James Kirchick

Este archivo solo abarca los artículos del autor incorporados a este sitio a partir del 1 de diciembre de 2006. Para fechas anteriores realice una búsqueda entrecomillando su nombre.

The Extradition of Julian Assange Threatens Press Freedoms

Fourteen years ago, at a human rights conference in Oslo, I met Julian Assange. From the moment I encountered the wraithlike WikiLeaks founder, I sensed that he might be a morally dubious character. My suspicions were confirmed upon witnessing his speech at the conference, in which he listed Israel alongside Iran and China as part of a “rogue’s gallery of states” and compared the Guantánamo Bay detention facility to a Nazi concentration camp.

Nothing Mr. Assange has said or done in the intervening 14 years has altered my initial impression of him as a man unhealthily preoccupied with the shortcomings of democracies and suspiciously uninterested in the crimes of dictatorships.…  Seguir leyendo »

Russia’s state-controlled gas provider, Gazprom, has just announced that it is cutting down to 20 percent of capacity the amount of natural gas it delivers to Germany through the main pipeline connecting both countries. Whatever pretext Moscow might offer for the move, the real reason is clear to all: Russia is retaliating for E.U. sanctions levied because of its war against Ukraine. “Russia is blackmailing us”, European Commission President Ursula von der Leyen complained. “Russia is using energy as a weapon”.

Von der Leyen made her announcement as if it were news. But it’s not — not to anyone who’s been paying attention over the past two decades.…  Seguir leyendo »

Everything you need to know about the British Labour Party is contained in the fact that Luciana Berger is no longer a member and Alex Scott-Samuel is.

Two weeks ago Berger, a member of parliament, shocked the nation when she announced her departure from the country’s official opposition. The great niece of a postwar-era Labour government minister, Berger joined the party at age 15 and was parliamentary chair of the Jewish Labour Movement. Standing at a lectern with several other former Labour MPs, she announced the formation of a new caucus called the Independent Group, established for those disaffected with the growing extremism of the country’s two major political parties.…  Seguir leyendo »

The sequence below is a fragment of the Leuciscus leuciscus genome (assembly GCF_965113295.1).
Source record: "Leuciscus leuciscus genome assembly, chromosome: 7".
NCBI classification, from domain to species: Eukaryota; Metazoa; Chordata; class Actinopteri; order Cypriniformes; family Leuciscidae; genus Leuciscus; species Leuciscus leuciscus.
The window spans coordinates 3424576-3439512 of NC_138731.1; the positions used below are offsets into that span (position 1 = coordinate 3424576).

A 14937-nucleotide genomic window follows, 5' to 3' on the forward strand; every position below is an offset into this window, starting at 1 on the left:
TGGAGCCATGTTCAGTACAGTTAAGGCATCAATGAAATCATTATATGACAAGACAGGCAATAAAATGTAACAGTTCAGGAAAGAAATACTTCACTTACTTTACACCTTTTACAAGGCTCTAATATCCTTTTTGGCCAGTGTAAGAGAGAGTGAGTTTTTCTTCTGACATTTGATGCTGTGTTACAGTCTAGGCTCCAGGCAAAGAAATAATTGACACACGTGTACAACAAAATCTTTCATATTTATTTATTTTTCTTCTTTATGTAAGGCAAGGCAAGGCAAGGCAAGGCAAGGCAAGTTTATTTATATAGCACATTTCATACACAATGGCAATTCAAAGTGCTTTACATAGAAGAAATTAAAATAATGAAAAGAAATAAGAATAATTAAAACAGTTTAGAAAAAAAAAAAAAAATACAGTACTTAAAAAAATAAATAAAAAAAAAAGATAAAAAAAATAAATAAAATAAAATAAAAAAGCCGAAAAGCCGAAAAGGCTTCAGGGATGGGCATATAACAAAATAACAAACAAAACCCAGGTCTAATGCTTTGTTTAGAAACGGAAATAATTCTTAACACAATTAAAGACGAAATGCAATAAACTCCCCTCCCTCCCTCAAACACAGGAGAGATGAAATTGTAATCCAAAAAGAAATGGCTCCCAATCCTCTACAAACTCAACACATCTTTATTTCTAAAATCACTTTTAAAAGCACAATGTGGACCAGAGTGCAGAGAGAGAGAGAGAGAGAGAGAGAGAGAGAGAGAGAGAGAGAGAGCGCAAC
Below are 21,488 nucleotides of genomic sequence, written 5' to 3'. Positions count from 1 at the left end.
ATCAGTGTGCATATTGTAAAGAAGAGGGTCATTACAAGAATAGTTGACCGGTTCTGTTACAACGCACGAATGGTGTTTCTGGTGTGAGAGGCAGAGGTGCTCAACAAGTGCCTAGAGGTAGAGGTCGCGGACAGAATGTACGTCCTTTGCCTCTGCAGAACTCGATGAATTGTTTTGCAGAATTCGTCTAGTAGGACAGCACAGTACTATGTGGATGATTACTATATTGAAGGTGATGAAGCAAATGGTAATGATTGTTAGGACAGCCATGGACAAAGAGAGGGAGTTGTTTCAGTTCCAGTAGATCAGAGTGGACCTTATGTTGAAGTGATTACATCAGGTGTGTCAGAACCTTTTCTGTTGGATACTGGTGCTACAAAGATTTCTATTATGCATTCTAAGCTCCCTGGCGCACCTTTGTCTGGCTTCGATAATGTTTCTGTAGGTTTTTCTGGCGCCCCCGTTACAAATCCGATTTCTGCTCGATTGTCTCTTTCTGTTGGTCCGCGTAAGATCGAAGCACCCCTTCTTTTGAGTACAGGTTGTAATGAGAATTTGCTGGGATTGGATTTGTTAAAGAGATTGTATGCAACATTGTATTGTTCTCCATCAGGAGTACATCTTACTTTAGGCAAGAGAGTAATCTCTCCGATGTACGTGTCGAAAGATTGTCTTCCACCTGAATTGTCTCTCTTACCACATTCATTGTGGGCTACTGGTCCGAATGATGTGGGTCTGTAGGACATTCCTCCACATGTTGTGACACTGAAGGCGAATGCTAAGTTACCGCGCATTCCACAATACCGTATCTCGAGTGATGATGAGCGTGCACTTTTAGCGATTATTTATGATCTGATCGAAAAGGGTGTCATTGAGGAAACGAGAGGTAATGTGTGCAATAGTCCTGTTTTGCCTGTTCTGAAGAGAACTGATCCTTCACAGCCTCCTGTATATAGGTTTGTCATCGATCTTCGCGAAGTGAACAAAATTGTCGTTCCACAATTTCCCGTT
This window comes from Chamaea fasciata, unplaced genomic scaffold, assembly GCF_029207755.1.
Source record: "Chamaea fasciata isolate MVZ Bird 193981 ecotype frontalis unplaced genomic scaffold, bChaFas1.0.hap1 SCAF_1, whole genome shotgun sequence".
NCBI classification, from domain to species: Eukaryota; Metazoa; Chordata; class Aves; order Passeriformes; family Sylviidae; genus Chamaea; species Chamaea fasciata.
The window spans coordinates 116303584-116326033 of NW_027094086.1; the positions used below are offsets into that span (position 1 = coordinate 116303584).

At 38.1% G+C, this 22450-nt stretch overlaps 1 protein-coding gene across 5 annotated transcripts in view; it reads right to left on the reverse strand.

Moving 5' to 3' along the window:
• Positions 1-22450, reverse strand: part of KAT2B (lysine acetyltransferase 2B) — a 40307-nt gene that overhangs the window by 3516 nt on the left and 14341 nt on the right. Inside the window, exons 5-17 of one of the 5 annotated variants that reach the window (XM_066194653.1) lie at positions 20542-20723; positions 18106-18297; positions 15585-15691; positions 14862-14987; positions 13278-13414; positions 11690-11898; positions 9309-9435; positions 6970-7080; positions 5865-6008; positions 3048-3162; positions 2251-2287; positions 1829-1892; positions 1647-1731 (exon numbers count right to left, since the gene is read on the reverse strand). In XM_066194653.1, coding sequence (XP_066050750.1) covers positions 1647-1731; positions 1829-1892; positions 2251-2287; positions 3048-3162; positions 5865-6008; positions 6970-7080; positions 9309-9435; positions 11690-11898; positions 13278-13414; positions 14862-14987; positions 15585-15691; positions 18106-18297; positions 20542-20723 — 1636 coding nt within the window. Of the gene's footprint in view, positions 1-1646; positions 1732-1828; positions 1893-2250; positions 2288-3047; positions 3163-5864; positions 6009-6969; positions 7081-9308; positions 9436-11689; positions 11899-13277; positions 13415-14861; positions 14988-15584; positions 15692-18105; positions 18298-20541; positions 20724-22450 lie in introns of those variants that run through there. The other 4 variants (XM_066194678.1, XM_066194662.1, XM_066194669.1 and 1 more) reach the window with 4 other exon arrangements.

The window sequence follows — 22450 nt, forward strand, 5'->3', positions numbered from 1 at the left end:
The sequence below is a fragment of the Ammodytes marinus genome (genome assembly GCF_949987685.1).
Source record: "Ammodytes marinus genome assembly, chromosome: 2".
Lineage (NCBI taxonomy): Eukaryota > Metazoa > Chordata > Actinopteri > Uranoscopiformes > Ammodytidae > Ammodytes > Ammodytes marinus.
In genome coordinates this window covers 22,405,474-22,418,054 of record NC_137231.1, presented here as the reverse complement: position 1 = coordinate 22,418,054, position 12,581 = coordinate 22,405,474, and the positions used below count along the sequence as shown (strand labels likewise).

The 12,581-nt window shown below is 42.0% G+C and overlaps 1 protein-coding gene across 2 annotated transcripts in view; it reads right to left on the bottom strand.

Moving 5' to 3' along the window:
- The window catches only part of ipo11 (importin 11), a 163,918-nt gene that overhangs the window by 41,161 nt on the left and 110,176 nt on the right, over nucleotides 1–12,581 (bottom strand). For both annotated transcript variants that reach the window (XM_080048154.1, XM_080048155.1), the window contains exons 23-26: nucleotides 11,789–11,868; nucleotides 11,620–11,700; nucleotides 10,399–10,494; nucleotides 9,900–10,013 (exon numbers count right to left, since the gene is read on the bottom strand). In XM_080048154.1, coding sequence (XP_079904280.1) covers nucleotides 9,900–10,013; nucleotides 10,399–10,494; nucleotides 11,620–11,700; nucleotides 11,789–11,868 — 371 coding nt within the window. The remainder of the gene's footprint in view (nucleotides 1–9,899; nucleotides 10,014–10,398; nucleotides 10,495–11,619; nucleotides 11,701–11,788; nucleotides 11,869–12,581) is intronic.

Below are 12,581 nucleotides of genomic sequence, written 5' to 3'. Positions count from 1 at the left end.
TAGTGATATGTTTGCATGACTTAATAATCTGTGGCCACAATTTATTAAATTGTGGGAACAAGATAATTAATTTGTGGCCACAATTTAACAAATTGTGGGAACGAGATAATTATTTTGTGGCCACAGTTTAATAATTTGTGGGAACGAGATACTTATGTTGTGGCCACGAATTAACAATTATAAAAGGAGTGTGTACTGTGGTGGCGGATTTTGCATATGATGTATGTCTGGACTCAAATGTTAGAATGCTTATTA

A demonstrator holds a banner with likenesses of Hungarian Prime Minister Viktor Orban and Russian President Vladimir Putin in front of the Hungarian presidental palace in Budapest on Dec. 21 to protest a law about overtime work and pay. (Peter Kohalmi/AFP/Getty Images (Peter Kohalmi/AFP/Getty Images)

Most of the international criticism directed at Hungary over the past nine years has focused on domestic indicators such as the rule of law, separation of powers and press freedom. Prime Minister Viktor Orban has been remarkably blunt about his designs for Hungary, citing China, Russia and Turkey as models. After an election in April widely deemed free but not fair, he sounded a triumphal note, declaring that “the era of liberal democracy is over.”

Since Orban won reelection, however, his behavior has called into question not only his democratic bona fides, but also his basic trustworthiness as an ally of the United States and member of the democratic Western world.…  Seguir leyendo »

A great deal about Germany’s elections this weekend can be discerned from the hand gestures that define the two leading candidates.

On one side, two hands are gently counterpoised against each other, thumbs and index fingers pressed together at the tips. This is the “Merkel rhombus,” the resting position in which the hands of Chancellor Angela Merkel can usually be found. Whether standing alongside world leaders at a Group of 20 meeting or talking to ordinary Germans outside a supermarket, this gesture has become so famous that it appears on posters for her party, the Christian Democratic Union, without any accompanying text.…  Seguir leyendo »

Fifty plainclothes Italian special agents raided a villa on the outskirts of Rome on May 29 and absconded with Alma Shalabayeva and her 6-year old daughter, Alua. Two days later, after uncharacteristically swift legal proceedings, mother and daughter were whisked away to Kazakhstan, a resource-rich former Soviet state in Central Asia.

While Shalabayeva and her daughter are Kazakh citizens, both had European Union residence permits, issued by Latvia, allowing them to stay anywhere in the E.U. Italy has an estimated 440,000 illegal immigrants, many of whom are presumably more dangerous than Shalabayeva and whose cases typically take some time to resolve.…  Seguir leyendo »